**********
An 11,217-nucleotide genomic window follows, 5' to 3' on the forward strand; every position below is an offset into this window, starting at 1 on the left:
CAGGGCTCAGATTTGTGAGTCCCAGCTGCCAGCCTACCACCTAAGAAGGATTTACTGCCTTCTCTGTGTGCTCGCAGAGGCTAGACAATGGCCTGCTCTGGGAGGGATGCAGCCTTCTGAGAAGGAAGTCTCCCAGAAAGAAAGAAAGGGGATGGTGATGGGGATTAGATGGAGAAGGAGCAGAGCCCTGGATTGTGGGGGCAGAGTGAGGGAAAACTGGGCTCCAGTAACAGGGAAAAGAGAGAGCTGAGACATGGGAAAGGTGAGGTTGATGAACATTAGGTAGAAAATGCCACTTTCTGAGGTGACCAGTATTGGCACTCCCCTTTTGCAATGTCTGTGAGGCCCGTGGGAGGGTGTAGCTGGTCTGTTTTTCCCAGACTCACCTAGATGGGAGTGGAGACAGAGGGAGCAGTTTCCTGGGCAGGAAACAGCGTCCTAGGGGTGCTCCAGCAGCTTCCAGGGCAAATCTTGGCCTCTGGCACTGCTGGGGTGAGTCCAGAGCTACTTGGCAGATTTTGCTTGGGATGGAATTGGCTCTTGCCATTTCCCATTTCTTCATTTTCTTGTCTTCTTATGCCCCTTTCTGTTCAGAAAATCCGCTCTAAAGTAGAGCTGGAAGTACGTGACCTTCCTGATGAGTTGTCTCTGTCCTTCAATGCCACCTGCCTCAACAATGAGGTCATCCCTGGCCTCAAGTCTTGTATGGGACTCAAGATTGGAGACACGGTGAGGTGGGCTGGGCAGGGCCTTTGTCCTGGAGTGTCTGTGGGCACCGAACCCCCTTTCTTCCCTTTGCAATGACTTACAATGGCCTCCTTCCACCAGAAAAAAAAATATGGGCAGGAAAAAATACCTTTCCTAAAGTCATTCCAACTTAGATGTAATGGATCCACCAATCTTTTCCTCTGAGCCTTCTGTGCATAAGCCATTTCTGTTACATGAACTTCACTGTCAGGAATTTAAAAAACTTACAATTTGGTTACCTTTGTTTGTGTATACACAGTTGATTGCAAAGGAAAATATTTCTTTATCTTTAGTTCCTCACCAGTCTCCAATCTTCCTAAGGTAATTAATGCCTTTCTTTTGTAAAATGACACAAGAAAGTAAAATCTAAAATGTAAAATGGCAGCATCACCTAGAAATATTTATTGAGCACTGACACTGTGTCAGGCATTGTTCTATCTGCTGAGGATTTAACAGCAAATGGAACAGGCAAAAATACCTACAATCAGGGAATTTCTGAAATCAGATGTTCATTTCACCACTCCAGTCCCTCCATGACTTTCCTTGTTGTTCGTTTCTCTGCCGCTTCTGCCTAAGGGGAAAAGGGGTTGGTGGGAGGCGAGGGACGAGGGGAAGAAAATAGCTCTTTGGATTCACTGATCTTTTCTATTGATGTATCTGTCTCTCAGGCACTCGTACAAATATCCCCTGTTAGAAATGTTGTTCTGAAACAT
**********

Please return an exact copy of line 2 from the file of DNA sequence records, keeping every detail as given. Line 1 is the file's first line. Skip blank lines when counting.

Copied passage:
CAGGGCTCAGATTTGTGAGTCCCAGCTGCCAGCCTACCACCTAAGAAGGATTTACTGCCTTCTCTGTGTGCTCGCAGAGGCTAGACAATGGCCTGCTCTGGGAGGGATGCAGCCTTCTGAGAAGGAAGTCTCCCAGAAAGAAAGAAAGGGGATGGTGATGGGGATTAGATGGAGAAGGAGCAGAGCCCTGGATTGTGGGGGCAGAGTGAGGGAAAACTGGGCTCCAGTAACAGGGAAAAGAGAGAGCTGAGACATGGGAAAGGTGAGGTTGATGAACATTAGGTAGAAAATGCCACTTTCTGAGGTGACCAGTATTGGCACTCCCCTTTTGCAATGTCTGTGAGGCCCGTGGGAGGGTGTAGCTGGTCTGTTTTTCCCAGACTCACCTAGATGGGAGTGGAGACAGAGGGAGCAGTTTCCTGGGCAGGAAACAGCGTCCTAGGGGTGCTCCAGCAGCTTCCAGGGCAAATCTTGGCCTCTGGCACTGCTGGGGTGAGTCCAGAGCTACTTGGCAGATTTTGCTTGGGATGGAATTGGCTCTTGCCATTTCCCATTTCTTCATTTTCTTGTCTTCTTATGCCCCTTTCTGTTCAGAAAATCCGCTCTAAAGTAGAGCTGGAAGTACGTGACCTTCCTGATGAGTTGTCTCTGTCCTTCAATGCCACCTGCCTCAACAATGAGGTCATCCCTGGCCTCAAGTCTTGTATGGGACTCAAGATTGGAGACACGGTGAGGTGGGCTGGGCAGGGCCTTTGTCCTGGAGTGTCTGTGGGCACCGAACCCCCTTTCTTCCCTTTGCAATGACTTACAATGGCCTCCTTCCACCAGAAAAAAAAATATGGGCAGGAAAAAATACCTTTCCTAAAGTCATTCCAACTTAGATGTAATGGATCCACCAATCTTTTCCTCTGAGCCTTCTGTGCATAAGCCATTTCTGTTACATGAACTTCACTGTCAGGAATTTAAAAAACTTACAATTTGGTTACCTTTGTTTGTGTATACACAGTTGATTGCAAAGGAAAATATTTCTTTATCTTTAGTTCCTCACCAGTCTCCAATCTTCCTAAGGTAATTAATGCCTTTCTTTTGTAAAATGACACAAGAAAGTAAAATCTAAAATGTAAAATGGCAGCATCACCTAGAAATATTTATTGAGCACTGACACTGTGTCAGGCATTGTTCTATCTGCTGAGGATTTAACAGCAAATGGAACAGGCAAAAATACCTACAATCAGGGAATTTCTGAAATCAGATGTTCATTTCACCACTCCAGTCCCTCCATGACTTTCCTTGTTGTTCGTTTCTCTGCCGCTTCTGCCTAAGGGGAAAAGGGGTTGGTGGGAGGCGAGGGACGAGGGGAAGAAAATAGCTCTTTGGATTCACTGATCTTTTCTATTGATGTATCTGTCTCTCAGGCACTCGTACAAATATCCCCTGTTAGAAATGTTGTTCTGAAACAT